On March 1 2017, the Swiss rules on the disclosure of substantial shareholdings were amended. As a result, persons and entities exercising a discretionary power to vote shares based on the delegation of voting rights may now disclose either the person effectively exercising discretion or the consolidated position held by the ultimate controller.
This reform corrects the rules on the disclosure of substantial shareholdings that had been in force since January 1 2016. Those rules provide for a separate obligation to disclose substantial shareholdings for persons who effectively have the discretionary power to exercise the voting rights associated with equity securities of Swiss issuers listed on a Swiss exchange, or foreign issuers that are primarily listed on a Swiss exchange, whenever the voting rights are not exercised directly or indirectly by the beneficial owner (article 120 (3) of the Federal Act on Financial Market Infrastructures and Market Conduct in Securities and Derivatives Trading of June 19 2015, Financial Market Infrastructure Act, [FMIA], SR 958.1). This obligation was introduced in response to a ruling of the Swiss Federal Supreme Court holding that a previous incarnation of this rule with a narrower focus did not rest on a sufficient statutory basis (decision of the Swiss Federal Supreme Court 2C_98/2013 of July 29 2013). This obligation applies now in parallel to the general rules, which govern the disclosure of substantial shareholdings by persons who acquire shares directly, indirectly or in a concerted action with third parties (article 120 (1) FMIA).
Amended disclosure rules
Financial Markets Authority on Financial Market Infrastructures and Market Conduct Securities and Derivatives Trading of December 3 2015 (FMIO-Finma, SR 958.111) provided that the shareholdings of persons exercising a discretionary power to vote needed to be aggregated at the level of the ultimate controller. For example, financial groups were required to aggregate voting rights that were exercised by asset management entities.
While this regime was well suited to large financial groups, it created practical difficulties for privately held groups and private banks, who advocated a change of the disclosure rules. After an initial consultation suggesting a separate disclosure by the entity effectively exercising voting rights, Finma opted to allow market participants to choose how they intended to aggregate and disclose their positions.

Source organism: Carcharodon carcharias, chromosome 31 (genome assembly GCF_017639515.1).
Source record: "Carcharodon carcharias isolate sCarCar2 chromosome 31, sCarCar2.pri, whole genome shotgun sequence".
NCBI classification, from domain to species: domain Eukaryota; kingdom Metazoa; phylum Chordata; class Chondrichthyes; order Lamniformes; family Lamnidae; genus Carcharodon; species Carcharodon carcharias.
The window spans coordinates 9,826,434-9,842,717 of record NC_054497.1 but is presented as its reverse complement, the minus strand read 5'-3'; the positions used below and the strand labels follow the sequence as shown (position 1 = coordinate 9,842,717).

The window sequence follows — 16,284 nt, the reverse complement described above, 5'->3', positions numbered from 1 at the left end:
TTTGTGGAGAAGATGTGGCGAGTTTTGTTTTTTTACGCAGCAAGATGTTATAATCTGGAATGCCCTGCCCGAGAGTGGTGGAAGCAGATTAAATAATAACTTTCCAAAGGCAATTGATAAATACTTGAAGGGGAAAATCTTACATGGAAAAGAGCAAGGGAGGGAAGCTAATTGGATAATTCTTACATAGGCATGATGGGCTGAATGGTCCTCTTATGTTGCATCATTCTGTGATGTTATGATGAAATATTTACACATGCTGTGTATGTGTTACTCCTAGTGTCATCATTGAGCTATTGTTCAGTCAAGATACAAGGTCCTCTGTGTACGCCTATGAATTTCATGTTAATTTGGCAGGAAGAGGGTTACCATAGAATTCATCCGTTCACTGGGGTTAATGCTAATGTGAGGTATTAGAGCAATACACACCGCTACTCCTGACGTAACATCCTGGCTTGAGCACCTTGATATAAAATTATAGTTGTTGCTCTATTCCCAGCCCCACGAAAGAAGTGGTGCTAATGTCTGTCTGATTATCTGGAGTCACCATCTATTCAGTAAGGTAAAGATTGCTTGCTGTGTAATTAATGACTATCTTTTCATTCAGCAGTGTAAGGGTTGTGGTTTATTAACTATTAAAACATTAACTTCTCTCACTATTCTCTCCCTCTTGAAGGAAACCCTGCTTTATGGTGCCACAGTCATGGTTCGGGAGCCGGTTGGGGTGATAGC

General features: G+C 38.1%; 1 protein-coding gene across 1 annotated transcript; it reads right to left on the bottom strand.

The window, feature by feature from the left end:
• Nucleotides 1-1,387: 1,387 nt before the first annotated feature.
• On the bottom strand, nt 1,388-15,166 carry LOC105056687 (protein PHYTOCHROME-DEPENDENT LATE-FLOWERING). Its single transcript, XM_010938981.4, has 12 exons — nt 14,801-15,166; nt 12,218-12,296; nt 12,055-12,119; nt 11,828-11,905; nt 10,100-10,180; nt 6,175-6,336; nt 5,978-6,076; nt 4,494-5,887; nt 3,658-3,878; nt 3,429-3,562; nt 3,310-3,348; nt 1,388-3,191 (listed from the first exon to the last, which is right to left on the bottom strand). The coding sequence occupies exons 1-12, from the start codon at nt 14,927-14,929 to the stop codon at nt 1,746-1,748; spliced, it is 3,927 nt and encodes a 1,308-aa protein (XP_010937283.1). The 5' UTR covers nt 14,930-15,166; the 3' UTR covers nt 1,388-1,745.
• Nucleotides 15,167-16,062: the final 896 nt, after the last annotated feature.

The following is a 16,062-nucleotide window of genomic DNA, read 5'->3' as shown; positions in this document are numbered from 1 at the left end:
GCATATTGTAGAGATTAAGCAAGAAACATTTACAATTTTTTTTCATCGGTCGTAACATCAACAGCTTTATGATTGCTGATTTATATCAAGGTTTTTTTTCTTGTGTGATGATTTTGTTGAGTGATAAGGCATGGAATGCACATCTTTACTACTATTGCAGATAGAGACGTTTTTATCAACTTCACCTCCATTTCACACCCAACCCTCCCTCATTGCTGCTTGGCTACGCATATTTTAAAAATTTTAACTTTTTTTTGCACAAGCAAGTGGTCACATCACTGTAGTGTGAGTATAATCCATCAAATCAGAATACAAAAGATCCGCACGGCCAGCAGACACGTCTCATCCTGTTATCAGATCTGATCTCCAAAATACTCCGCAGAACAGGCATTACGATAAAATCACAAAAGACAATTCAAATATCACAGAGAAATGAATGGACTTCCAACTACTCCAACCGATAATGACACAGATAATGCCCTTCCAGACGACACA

Under the new regime, the disclosure duty applies to persons effectively exercising a discretionary power to vote shares (article 10 (2), first sentence, FMIO-Finma), for example, an asset management entity. However, market participants will also have the option to comply by aggregating and disclosing their positions on a consolidated basis at the level of the controlling person (article 10 (2), second sentence, FMIOFinma), for example, the ultimate holding company or the controlling shareholders, if any. In all cases, the disclosure form filed with the company and the exchange will need to distinguish which shares are subject to a discretionary power to exercise the voting rights and which are beneficially owned (article 22 (a)(1) FMIO-Finma). Furthermore, if an investor opts to disclose on a consolidated basis, the disclosure form must also expressly mention this (article 22 (a)(2) FMIO-Finma).
These new rules entered into force on March 1 2017. However, market participants have until August 31 2017 to comply with them (article 50a FMIOFinma). All market participants having previously disclosed a position because of a discretionary power to vote shares will need to restate their position under the new rules and chose to disclose their positions either on an entity or on a consolidated basis. Other investors are not affected by this amendment and do not need to restate their position.
Practical impact for asset managers
The new rules will concern primarily asset managers who can exercise the voting rights of shares held through managed accounts or private investment vehicles controlled by their clients. Asset managers will benefit from these rules as they will have the choice to disclose the position at the level of the asset manager or aggregate them with the position of the person who ultimately controls them. By contrast, holdings of investment funds and other collective investment schemes, as a matter of principle, continue to be governed by a specific regime for the disclosure of shareholdings by collective investment schemes (see article 18 FMIO-Finma), which is not affected by this amendment. However, to the extent a fund management company delegates the management of the portfolio including the discretion to exercise the voting rights to another entity, for example, an asset management company, the latter will also need to aggregate the position under article 120 (3) FMIA and either disclose the position at entity level or, consolidate it with the position of the rest of the group and delegate it as such.
Overall, the new rules provide additional flexibility to persons subject to the obligation to disclose a discretionary power to exercise voting rights, in particular asset managers. However, all market participants enjoying a discretionary power to exercise voting rights should review their positions and, if they exceed a disclosure threshold, restate their filings by August 31 2017. By contrast, other market participants subject to the Swiss disclosure rules are not affected by this amendment.